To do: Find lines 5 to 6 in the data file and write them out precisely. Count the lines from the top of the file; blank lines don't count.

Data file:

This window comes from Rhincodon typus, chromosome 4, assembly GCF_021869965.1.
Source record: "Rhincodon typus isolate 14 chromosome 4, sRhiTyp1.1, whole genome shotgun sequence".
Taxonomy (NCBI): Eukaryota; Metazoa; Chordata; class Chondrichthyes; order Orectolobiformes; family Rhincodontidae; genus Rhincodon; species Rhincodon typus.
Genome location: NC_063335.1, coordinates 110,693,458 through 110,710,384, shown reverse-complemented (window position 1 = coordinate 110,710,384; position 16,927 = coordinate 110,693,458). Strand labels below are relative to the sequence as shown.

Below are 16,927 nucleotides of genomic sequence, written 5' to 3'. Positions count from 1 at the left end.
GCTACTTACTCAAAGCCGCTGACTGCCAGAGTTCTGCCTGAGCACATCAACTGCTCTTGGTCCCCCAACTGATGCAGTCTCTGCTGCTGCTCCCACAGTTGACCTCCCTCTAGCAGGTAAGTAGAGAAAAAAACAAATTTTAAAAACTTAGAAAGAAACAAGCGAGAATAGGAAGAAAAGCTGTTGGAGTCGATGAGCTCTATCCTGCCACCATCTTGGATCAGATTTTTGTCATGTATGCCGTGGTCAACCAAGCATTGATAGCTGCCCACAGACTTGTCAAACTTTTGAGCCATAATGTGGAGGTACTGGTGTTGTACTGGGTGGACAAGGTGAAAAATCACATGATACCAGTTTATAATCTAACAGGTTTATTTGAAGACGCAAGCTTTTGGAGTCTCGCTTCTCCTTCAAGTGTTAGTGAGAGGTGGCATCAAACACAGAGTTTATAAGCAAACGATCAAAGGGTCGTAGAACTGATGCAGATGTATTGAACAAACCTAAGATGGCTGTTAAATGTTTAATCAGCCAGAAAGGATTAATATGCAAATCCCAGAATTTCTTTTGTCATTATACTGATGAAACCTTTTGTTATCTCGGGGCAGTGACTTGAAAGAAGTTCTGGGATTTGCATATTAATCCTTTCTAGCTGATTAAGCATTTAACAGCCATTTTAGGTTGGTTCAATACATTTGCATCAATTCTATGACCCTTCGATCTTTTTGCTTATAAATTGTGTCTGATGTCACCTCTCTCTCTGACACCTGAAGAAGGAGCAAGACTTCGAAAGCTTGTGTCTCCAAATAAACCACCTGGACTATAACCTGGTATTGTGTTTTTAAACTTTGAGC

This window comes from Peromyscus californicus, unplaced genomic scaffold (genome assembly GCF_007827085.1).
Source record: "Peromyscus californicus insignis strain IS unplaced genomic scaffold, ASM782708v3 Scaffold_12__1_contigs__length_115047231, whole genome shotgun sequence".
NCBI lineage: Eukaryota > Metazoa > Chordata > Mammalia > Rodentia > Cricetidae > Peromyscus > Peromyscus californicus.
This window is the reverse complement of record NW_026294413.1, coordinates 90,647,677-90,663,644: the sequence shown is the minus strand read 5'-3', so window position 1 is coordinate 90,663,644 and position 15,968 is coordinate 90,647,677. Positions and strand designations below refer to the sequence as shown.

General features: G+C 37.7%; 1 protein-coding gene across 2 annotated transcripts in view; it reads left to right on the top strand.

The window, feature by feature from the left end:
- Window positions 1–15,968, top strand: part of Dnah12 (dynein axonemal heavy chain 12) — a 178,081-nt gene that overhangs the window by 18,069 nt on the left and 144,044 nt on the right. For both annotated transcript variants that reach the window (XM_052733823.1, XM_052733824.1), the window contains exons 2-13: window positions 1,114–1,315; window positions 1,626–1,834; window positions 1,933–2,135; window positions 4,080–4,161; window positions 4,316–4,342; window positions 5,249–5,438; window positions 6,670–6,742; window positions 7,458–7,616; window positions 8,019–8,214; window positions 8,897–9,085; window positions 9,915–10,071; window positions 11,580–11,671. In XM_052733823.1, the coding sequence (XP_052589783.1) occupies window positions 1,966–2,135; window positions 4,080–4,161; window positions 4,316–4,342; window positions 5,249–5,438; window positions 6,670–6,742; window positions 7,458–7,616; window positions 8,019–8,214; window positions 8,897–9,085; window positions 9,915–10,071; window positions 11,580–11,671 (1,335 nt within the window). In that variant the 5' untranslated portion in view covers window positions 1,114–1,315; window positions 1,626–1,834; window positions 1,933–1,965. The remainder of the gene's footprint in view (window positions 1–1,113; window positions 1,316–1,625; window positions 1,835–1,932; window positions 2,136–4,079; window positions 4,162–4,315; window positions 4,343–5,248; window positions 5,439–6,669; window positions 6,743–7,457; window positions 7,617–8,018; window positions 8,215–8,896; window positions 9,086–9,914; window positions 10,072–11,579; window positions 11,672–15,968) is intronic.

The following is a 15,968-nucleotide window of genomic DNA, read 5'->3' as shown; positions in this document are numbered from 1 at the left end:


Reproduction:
Below are 16,927 nucleotides of genomic sequence, written 5' to 3'. Positions count from 1 at the left end.
GCTACTTACTCAAAGCCGCTGACTGCCAGAGTTCTGCCTGAGCACATCAACTGCTCTTGGTCCCCCAACTGATGCAGTCTCTGCTGCTGCTCCCACAGTTGACCTCCCTCTAGCAGGTAAGTAGAGAAAAAAACAAATTTTAAAAACTTAGAAAGAAACAAGCGAGAATAGGAAGAAAAGCTGTTGGAGTCGATGAGCTCTATCCTGCCACCATCTTGGATCAGATTTTTGTCATGTATGCCGTGGTCAACCAAGCATTGATAGCTGCCCACAGACTTGTCAAACTTTTGAGCCATAATGTGGAGGTACTGGTGTTGTACTGGGTGGACAAGGTGAAAAATCACATGATACCAGTTTATAATCTAACAGGTTTATTTGAAGACGCAAGCTTTTGGAGTCTCGCTTCTCCTTCAAGTGTTAGTGAGAGGTGGCATCAAACACAGAGTTTATAAGCAAACGATCAAAGGGTCGTAGAACTGATGCAGATGTATTGAACAAACCTAAGATGGCTGTTAAATGTTTAATCAGCCAGAAAGGATTAATATGCAAATCCCAGAATTTCTTTTGTCATTATACTGATGAAACCTTTTGTTATCTCGGGGCAGTGACTTGAAAGAAGTTCTGGGATTTGCATATTAATCCTTTCTAGCTGATTAAGCATTTAACAGCCATTTTAGGTTGGTTCAATACATTTGCATCAATTCTATGACCCTTCGATCTTTTTGCTTATAAATTGTGTCTGATGTCACCTCTCTCTCTGACACCTGAAGAAGGAGCAAGACTTCGAAAGCTTGTGTCTCCAAATAAACCACCTGGACTATAACCTGGTATTGTGTTTTTAAACTTTGAGC